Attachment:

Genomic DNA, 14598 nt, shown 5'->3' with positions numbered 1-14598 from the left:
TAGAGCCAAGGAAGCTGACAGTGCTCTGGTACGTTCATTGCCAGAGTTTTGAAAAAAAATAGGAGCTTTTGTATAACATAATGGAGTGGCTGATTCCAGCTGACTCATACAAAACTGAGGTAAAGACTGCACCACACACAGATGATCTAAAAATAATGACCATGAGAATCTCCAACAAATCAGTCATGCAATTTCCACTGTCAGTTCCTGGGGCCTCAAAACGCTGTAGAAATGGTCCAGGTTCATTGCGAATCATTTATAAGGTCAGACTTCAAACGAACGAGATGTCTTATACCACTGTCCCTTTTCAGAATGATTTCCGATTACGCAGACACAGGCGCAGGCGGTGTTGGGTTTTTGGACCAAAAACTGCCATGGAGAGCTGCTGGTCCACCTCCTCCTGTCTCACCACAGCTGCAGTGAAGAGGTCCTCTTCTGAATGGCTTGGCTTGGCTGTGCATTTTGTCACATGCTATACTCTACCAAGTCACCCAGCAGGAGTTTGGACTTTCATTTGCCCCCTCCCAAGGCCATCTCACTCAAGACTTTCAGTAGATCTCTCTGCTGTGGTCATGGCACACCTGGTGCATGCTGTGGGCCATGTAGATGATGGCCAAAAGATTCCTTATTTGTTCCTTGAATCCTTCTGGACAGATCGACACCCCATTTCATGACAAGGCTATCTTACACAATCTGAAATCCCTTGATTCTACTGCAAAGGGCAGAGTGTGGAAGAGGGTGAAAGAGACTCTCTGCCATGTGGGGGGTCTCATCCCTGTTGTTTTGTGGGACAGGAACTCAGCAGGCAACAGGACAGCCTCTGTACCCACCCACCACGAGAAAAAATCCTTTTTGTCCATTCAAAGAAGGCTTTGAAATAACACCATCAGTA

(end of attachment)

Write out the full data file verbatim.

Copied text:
Genomic DNA, 14598 nt, shown 5'->3' with positions numbered 1-14598 from the left:
TAGAGCCAAGGAAGCTGACAGTGCTCTGGTACGTTCATTGCCAGAGTTTTGAAAAAAAATAGGAGCTTTTGTATAACATAATGGAGTGGCTGATTCCAGCTGACTCATACAAAACTGAGGTAAAGACTGCACCACACACAGATGATCTAAAAATAATGACCATGAGAATCTCCAACAAATCAGTCATGCAATTTCCACTGTCAGTTCCTGGGGCCTCAAAACGCTGTAGAAATGGTCCAGGTTCATTGCGAATCATTTATAAGGTCAGACTTCAAACGAACGAGATGTCTTATACCACTGTCCCTTTTCAGAATGATTTCCGATTACGCAGACACAGGCGCAGGCGGTGTTGGGTTTTTGGACCAAAAACTGCCATGGAGAGCTGCTGGTCCACCTCCTCCTGTCTCACCACAGCTGCAGTGAAGAGGTCCTCTTCTGAATGGCTTGGCTTGGCTGTGCATTTTGTCACATGCTATACTCTACCAAGTCACCCAGCAGGAGTTTGGACTTTCATTTGCCCCCTCCCAAGGCCATCTCACTCAAGACTTTCAGTAGATCTCTCTGCTGTGGTCATGGCACACCTGGTGCATGCTGTGGGCCATGTAGATGATGGCCAAAAGATTCCTTATTTGTTCCTTGAATCCTTCTGGACAGATCGACACCCCATTTCATGACAAGGCTATCTTACACAATCTGAAATCCCTTGATTCTACTGCAAAGGGCAGAGTGTGGAAGAGGGTGAAAGAGACTCTCTGCCATGTGGGGGGTCTCATCCCTGTTGTTTTGTGGGACAGGAACTCAGCAGGCAACAGGACAGCCTCTGTACCCACCCACCACGAGAAAAAATCCTTTTTGTCCATTCAAAGAAGGCTTTGAAATAACACCATCAGTA